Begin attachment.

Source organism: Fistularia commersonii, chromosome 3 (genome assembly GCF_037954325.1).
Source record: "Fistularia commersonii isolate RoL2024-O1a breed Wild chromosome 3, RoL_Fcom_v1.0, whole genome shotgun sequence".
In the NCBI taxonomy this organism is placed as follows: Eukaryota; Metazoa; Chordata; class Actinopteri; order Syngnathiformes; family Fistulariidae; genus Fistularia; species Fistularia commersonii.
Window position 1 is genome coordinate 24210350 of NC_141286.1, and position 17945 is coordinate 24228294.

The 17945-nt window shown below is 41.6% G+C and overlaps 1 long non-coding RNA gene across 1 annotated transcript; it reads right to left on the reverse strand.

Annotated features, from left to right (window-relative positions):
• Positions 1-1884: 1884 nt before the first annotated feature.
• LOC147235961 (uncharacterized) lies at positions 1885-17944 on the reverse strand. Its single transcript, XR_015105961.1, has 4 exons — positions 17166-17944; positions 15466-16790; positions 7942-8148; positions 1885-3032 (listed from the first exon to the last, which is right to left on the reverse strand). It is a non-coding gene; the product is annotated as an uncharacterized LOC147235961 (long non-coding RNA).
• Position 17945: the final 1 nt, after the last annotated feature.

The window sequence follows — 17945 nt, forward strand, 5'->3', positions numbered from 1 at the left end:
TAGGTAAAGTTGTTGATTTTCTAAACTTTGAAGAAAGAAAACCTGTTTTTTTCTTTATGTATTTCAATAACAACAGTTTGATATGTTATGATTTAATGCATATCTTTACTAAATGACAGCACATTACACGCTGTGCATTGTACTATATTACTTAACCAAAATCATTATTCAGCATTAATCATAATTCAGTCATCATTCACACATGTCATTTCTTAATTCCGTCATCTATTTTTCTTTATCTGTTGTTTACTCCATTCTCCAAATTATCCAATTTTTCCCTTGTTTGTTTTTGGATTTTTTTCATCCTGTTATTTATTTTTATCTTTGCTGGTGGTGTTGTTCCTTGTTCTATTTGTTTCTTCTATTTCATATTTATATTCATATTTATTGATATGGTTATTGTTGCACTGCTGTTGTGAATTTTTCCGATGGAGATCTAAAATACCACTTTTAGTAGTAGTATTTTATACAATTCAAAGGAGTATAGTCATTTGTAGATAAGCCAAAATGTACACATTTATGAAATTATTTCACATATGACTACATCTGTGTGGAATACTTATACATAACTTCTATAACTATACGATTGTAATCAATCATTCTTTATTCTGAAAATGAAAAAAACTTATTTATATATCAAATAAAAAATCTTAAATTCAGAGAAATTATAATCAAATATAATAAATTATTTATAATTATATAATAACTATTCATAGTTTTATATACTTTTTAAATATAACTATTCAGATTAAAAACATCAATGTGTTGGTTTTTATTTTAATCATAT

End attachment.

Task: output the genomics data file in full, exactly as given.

Source organism: Fistularia commersonii, chromosome 3 (genome assembly GCF_037954325.1).
Source record: "Fistularia commersonii isolate RoL2024-O1a breed Wild chromosome 3, RoL_Fcom_v1.0, whole genome shotgun sequence".
In the NCBI taxonomy this organism is placed as follows: Eukaryota; Metazoa; Chordata; class Actinopteri; order Syngnathiformes; family Fistulariidae; genus Fistularia; species Fistularia commersonii.
Window position 1 is genome coordinate 24210350 of NC_141286.1, and position 17945 is coordinate 24228294.

The 17945-nt window shown below is 41.6% G+C and overlaps 1 long non-coding RNA gene across 1 annotated transcript; it reads right to left on the reverse strand.

Annotated features, from left to right (window-relative positions):
• Positions 1-1884: 1884 nt before the first annotated feature.
• LOC147235961 (uncharacterized) lies at positions 1885-17944 on the reverse strand. Its single transcript, XR_015105961.1, has 4 exons — positions 17166-17944; positions 15466-16790; positions 7942-8148; positions 1885-3032 (listed from the first exon to the last, which is right to left on the reverse strand). It is a non-coding gene; the product is annotated as an uncharacterized LOC147235961 (long non-coding RNA).
• Position 17945: the final 1 nt, after the last annotated feature.

The window sequence follows — 17945 nt, forward strand, 5'->3', positions numbered from 1 at the left end:
TAGGTAAAGTTGTTGATTTTCTAAACTTTGAAGAAAGAAAACCTGTTTTTTTCTTTATGTATTTCAATAACAACAGTTTGATATGTTATGATTTAATGCATATCTTTACTAAATGACAGCACATTACACGCTGTGCATTGTACTATATTACTTAACCAAAATCATTATTCAGCATTAATCATAATTCAGTCATCATTCACACATGTCATTTCTTAATTCCGTCATCTATTTTTCTTTATCTGTTGTTTACTCCATTCTCCAAATTATCCAATTTTTCCCTTGTTTGTTTTTGGATTTTTTTCATCCTGTTATTTATTTTTATCTTTGCTGGTGGTGTTGTTCCTTGTTCTATTTGTTTCTTCTATTTCATATTTATATTCATATTTATTGATATGGTTATTGTTGCACTGCTGTTGTGAATTTTTCCGATGGAGATCTAAAATACCACTTTTAGTAGTAGTATTTTATACAATTCAAAGGAGTATAGTCATTTGTAGATAAGCCAAAATGTACACATTTATGAAATTATTTCACATATGACTACATCTGTGTGGAATACTTATACATAACTTCTATAACTATACGATTGTAATCAATCATTCTTTATTCTGAAAATGAAAAAAACTTATTTATATATCAAATAAAAAATCTTAAATTCAGAGAAATTATAATCAAATATAATAAATTATTTATAATTATATAATAACTATTCATAGTTTTATATACTTTTTAAATATAACTATTCAGATTAAAAACATCAATGTGTTGGTTTTTATTTTAATCATAT